Clothes can put Sophie into a rhapsody like nothing else. Ever since she was a kid, scouring thrift stores for second-hand style, her purchases felt like victories.
In those early years, part of the excitement came from finding brand names that would help her fit in better with the kids at school. But she’s always had an eye for fashion, no matter how impractical.
By the time she’s a young adult, an aspiring writer living in London and stalking sample sales, the dresses and sweaters and shoes she drags home to her room in bulging bags have little to do with wearability. Does she need five prom dresses? No. But shopping is how Sophie calms her increasingly anxious mind.
Laura Horton’s poignant comedic monologue ‘Breathless’, part of the British Off Broadway Festival at 59E59 Theatres, finds Sophie at a breaking point. Played by Madeleine MacMahon, who gives her a nervous sympathy, Sophie seems to have arrived at a joyous time in life. She’s in her late thirties and has a thoughtful, interesting new girlfriend, Jo, whom Sophie envisions as a long-term partner. But at the end of each date, she makes up reasons why Jo can’t get into her apartment.
‘There’s all the time in the world to see my house,’ Sophie says, but there isn’t, because Jo is tired of being kept at a distance. Sophie is too embarrassed to admit that her apartment is crammed with clothes – a dangerous, suffocating, hoarding of clothes – and is being dumped. She’s essentially chosen Vivienne Westwood (Ah, that plaid dress!) and Stella McCartney (Oh, those screen-printed pants!) over a woman who loves her.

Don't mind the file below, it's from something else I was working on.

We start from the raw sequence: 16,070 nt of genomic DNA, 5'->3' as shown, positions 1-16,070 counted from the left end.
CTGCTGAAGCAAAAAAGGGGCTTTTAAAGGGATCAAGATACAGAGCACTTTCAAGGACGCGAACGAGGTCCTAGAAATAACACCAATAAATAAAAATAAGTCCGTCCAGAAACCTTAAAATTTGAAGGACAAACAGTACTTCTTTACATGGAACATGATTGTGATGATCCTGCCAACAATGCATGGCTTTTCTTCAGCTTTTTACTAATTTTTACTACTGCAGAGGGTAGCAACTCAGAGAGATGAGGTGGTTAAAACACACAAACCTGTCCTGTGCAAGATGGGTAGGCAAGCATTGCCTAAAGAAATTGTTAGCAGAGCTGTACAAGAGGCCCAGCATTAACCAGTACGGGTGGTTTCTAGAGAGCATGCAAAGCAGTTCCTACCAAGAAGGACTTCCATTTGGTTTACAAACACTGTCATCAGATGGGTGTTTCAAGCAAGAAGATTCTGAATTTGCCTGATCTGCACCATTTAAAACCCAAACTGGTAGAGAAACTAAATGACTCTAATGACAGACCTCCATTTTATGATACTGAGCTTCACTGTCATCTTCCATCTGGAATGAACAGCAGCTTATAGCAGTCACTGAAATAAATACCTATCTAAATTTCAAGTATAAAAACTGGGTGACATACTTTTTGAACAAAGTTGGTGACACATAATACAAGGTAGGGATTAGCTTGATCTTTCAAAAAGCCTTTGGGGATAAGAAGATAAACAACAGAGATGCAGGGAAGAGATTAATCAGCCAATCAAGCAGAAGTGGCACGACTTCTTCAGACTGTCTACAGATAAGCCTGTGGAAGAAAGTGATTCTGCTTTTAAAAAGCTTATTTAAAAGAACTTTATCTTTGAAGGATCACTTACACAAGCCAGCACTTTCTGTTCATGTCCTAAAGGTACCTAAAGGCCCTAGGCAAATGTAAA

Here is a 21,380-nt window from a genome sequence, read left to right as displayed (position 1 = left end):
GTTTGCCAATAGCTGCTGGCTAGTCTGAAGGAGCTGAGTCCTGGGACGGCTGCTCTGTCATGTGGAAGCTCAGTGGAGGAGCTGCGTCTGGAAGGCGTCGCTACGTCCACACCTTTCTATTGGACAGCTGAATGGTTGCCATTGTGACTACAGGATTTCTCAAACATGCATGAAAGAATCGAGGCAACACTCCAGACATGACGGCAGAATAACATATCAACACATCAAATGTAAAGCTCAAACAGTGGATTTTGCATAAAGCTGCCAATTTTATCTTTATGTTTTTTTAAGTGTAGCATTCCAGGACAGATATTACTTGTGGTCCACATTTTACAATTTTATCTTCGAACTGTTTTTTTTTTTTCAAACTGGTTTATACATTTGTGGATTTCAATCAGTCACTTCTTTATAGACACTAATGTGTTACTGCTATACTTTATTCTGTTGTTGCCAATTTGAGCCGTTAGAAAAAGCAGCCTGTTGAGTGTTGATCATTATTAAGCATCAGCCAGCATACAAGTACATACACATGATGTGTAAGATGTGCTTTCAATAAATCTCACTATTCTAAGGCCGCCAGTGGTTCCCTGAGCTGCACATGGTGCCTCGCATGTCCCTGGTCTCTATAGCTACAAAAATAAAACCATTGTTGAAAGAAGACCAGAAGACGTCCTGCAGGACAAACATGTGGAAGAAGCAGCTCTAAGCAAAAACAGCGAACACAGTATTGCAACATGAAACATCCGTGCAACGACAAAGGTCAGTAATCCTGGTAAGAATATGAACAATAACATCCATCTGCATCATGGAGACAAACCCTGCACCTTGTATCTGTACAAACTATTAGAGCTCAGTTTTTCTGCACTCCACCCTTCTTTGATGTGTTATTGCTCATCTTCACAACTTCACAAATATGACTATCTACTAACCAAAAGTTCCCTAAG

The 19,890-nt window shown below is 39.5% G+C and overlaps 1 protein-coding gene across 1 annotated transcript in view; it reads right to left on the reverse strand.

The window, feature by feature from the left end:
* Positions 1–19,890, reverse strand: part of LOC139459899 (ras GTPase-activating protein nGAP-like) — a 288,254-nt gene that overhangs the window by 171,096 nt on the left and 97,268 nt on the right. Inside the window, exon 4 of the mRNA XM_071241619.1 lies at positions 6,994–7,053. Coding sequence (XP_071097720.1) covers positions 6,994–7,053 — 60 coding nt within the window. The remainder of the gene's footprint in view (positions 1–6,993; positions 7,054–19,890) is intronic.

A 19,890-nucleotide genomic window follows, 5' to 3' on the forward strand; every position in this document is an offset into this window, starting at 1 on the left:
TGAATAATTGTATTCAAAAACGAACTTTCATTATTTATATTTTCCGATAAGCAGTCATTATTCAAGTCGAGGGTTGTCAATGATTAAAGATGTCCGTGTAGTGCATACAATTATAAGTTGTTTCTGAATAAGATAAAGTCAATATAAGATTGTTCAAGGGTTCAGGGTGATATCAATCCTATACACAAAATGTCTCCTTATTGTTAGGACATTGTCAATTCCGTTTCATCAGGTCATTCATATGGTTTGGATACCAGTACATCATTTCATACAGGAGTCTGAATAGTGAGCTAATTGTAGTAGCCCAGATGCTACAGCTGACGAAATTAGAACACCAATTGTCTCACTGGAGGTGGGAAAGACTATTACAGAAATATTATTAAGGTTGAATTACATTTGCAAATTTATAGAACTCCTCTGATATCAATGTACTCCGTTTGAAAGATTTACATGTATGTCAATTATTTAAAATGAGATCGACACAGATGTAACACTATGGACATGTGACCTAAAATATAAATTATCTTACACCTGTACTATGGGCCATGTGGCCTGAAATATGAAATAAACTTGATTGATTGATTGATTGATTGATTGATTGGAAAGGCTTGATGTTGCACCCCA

Stephanie Kempson’s production for Theater Royal Plymouth cleverly lets us imagine Sophie’s labyrinth of clothes, her towers of shoes. The set and props are minimal: a few clothes racks with empty clothes bags; a single Alexander McQueen shopping bag. Sophie wears the same casual outfit all the time: loose overalls with sneakers. (Set and costumes are by Kempson, Horton and MacMahon.)
The play is given a lively hold by MacMahon’s performance, which includes a small gallery of supporting characters. Among them are Sophie’s sweet, grumpy father and her imperturbably loving mother, whose warmth is as enveloping as a hug.
There’s also a journalist friend who promises (spoiler) Sophie anonymity in a story about hoarding, then spreads her name and photo all over a national newspaper. The betrayal hits so hard in the performance that I wanted to beg the fictional Sophie not to believe her friend, as she does, that it’s all his editors’ fault.
A program note says the play is based on Horton’s “own experiences of hoarding”, and quotes her as saying she was “heavily influenced by ‘Sex and the City’ growing up”. So it seems only fitting that “Breathless” takes the stage in a part of Manhattan – about halfway between a Dior boutique and Bloomingdale’s – where luxury beckons and the price is high.
Through May 7 at 59E59 Theaters, Manhattan; 59e59.org. Running time: 1 hour 15 minutes.